Danish amateur metal detectorist found buried treasure from the Iron Age just hours after turning on his metal detector. It has created a gold rush in Denmark.
According to a press release from the Vejle Museums in southeastern Jutland, the “enormous” find consists of almost one kilogram (2.2 pounds) of gold buried 1,500 years ago. It is described by the museum as “one of the largest, richest and most beautiful gold treasures in Danish history so far.”
Ole Ginnerup Schytz stumbled across one of the largest gold treasures in the country’s history; huge medallions the size of saucers, coins, and jewelry, nearly 1 kg (2.2 pounds) of gold. The museum reports that the treasure had been buried for 1,500 years.
The hoard was discovered in Vindelev, near the Danish town of Jelling. An Iron Age chieftain may have buried the gold to appease the gods after a volcano eruption. Ginnerup Schytz found the treasure on land belonging to a former classmate.
Mads Ravn, head of research at Vejlemuseerne, told CNN that he almost fell off his chair when Schytz sent him a photo of an object, asking him if it was anything significant. The first piece he found was full of scratches and covered in mud and looked like the lid of a can of herring.
“Well, that’s the epitome of improbable luck,” the rookie detectorist said in an interview with Danish outlet TV Syd. “Denmark is 43,000 square kilometers, and then I happen to choose to put the detector exactly where this find was.”
The Vindelev Hoard
Over the last nine months, archaeologists from the Vejlemuseerne have carefully excavated the site along with a team from the National Museum, uncovering the treasure.
The artifacts were buried in a longhouse by an Iron Age chieftain, revealing that Vindelev was a center of power at the time, says the museum. “Only a member of the absolute cream of society would have been able to collect a treasure like the one found here,” Mads Ravn, head of research at Vejle Museums, said in a statement announcing the finding to the public.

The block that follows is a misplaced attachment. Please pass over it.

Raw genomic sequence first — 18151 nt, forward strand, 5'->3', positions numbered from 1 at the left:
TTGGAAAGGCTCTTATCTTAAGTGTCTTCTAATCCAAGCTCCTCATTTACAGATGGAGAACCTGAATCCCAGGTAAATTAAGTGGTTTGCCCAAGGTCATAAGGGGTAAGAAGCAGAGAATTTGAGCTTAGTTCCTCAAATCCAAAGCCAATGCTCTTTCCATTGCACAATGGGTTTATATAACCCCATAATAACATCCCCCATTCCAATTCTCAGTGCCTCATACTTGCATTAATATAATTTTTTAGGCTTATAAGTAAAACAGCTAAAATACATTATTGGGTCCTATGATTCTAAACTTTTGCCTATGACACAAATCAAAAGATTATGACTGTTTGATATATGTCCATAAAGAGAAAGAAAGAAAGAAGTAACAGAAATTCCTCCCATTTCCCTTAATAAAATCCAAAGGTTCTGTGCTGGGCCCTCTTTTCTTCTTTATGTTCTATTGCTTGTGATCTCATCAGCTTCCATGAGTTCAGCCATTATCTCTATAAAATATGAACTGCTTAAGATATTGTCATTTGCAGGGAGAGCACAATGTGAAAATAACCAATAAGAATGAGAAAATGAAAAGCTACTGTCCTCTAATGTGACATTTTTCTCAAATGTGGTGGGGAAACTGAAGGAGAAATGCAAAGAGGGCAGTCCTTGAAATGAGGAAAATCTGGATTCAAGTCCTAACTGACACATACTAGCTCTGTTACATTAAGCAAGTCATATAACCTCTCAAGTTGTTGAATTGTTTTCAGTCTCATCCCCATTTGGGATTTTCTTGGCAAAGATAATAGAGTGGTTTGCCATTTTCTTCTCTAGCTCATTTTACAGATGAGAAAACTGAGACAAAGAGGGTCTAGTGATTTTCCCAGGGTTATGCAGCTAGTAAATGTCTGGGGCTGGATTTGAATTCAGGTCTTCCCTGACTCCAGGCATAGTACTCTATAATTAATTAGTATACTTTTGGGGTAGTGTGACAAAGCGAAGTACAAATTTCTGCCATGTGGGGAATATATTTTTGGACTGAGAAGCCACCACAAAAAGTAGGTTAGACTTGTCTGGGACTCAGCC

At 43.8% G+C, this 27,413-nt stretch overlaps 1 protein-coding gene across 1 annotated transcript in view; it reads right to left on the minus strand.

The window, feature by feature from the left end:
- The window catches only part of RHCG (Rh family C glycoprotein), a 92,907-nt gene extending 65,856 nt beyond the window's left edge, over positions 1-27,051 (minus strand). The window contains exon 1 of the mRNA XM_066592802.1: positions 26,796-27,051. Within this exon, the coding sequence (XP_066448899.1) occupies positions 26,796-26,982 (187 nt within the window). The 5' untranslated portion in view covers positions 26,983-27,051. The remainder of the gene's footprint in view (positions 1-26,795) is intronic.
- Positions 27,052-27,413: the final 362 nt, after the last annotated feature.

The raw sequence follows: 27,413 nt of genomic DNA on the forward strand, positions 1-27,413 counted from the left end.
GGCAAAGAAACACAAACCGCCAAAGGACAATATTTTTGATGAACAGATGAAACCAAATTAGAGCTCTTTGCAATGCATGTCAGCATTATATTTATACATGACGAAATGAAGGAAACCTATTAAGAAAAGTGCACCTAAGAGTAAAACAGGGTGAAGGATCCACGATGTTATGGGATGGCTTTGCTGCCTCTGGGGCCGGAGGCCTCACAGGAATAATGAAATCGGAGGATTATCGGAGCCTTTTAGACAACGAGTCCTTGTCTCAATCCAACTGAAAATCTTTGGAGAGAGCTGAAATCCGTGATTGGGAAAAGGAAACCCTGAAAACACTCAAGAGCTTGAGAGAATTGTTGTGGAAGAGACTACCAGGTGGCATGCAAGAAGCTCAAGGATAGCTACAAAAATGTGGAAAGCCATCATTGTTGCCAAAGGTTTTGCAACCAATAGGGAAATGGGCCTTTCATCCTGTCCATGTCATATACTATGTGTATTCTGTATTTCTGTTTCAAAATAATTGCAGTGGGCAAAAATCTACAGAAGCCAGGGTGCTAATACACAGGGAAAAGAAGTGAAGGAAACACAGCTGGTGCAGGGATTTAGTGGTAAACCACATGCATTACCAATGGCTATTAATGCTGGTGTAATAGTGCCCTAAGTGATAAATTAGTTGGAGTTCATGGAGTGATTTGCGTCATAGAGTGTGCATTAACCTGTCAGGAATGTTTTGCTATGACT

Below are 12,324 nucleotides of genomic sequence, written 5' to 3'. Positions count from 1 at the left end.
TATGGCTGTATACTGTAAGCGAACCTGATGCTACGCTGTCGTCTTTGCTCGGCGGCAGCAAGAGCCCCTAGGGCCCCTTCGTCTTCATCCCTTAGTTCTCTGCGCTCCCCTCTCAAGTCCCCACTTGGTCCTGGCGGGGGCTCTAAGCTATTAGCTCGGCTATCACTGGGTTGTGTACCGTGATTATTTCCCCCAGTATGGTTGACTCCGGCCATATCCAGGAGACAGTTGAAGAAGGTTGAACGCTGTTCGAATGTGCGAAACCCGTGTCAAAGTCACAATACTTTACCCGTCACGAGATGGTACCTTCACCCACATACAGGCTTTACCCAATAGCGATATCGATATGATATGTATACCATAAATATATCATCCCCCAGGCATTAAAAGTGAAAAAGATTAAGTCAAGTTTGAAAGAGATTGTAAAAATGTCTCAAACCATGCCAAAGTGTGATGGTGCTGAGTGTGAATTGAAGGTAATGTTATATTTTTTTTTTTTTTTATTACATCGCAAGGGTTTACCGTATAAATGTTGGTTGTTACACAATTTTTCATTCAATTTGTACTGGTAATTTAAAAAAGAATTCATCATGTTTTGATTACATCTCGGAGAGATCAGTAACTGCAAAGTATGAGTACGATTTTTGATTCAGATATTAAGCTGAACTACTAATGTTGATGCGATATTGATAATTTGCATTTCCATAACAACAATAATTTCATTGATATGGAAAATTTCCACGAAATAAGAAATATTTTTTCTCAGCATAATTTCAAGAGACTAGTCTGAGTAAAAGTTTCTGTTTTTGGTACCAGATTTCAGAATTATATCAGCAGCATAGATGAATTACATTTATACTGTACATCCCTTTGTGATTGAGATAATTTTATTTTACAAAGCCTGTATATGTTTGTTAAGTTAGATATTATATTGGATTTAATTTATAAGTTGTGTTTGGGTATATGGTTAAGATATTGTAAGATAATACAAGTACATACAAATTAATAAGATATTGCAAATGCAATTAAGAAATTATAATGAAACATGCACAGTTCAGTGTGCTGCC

The treasure is now known as the Vindelev Hoard. It consists of decorated saucer-sized medallions known as bracteates as well as Roman coins that were turned into jewelry. One of the bracteates is decorated with a male head and a number of runes, as well as a horse and a bird. A runic inscription on the horse reads “the high one,” according to preliminary research, which could refer to the chieftain or the god Odin. One of the Roman coins depicts the Roman emperor Constantine the Great, who ruled from 285-337 AD.
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At the time, Norse mythology was developing and would have been in competition with more ancient religions, said Ravn, around 300 years before the ancient sagas were written down.
A 2015 study found evidence that an ash cloud from a large volcanic eruption in 536 AD cooled the Scandinavian climate, causing crop failures and resulting in widespread famine. That’s right around the time the hoard was buried. Archaeologists have also found other gold hoards in the nearby area that date to the time period following the eruption. Together, this suggests Denmark’s occupants during the late Iron Age may have buried gold as a means of appeasing their gods during a chaotic time, according to museum experts.
The Vejle Museums in Jutland will exhibit the unprecedented find starting in February 2022.
Gold Rush in Denmark, written by Tor Kjolberg
All images by Vejle Museums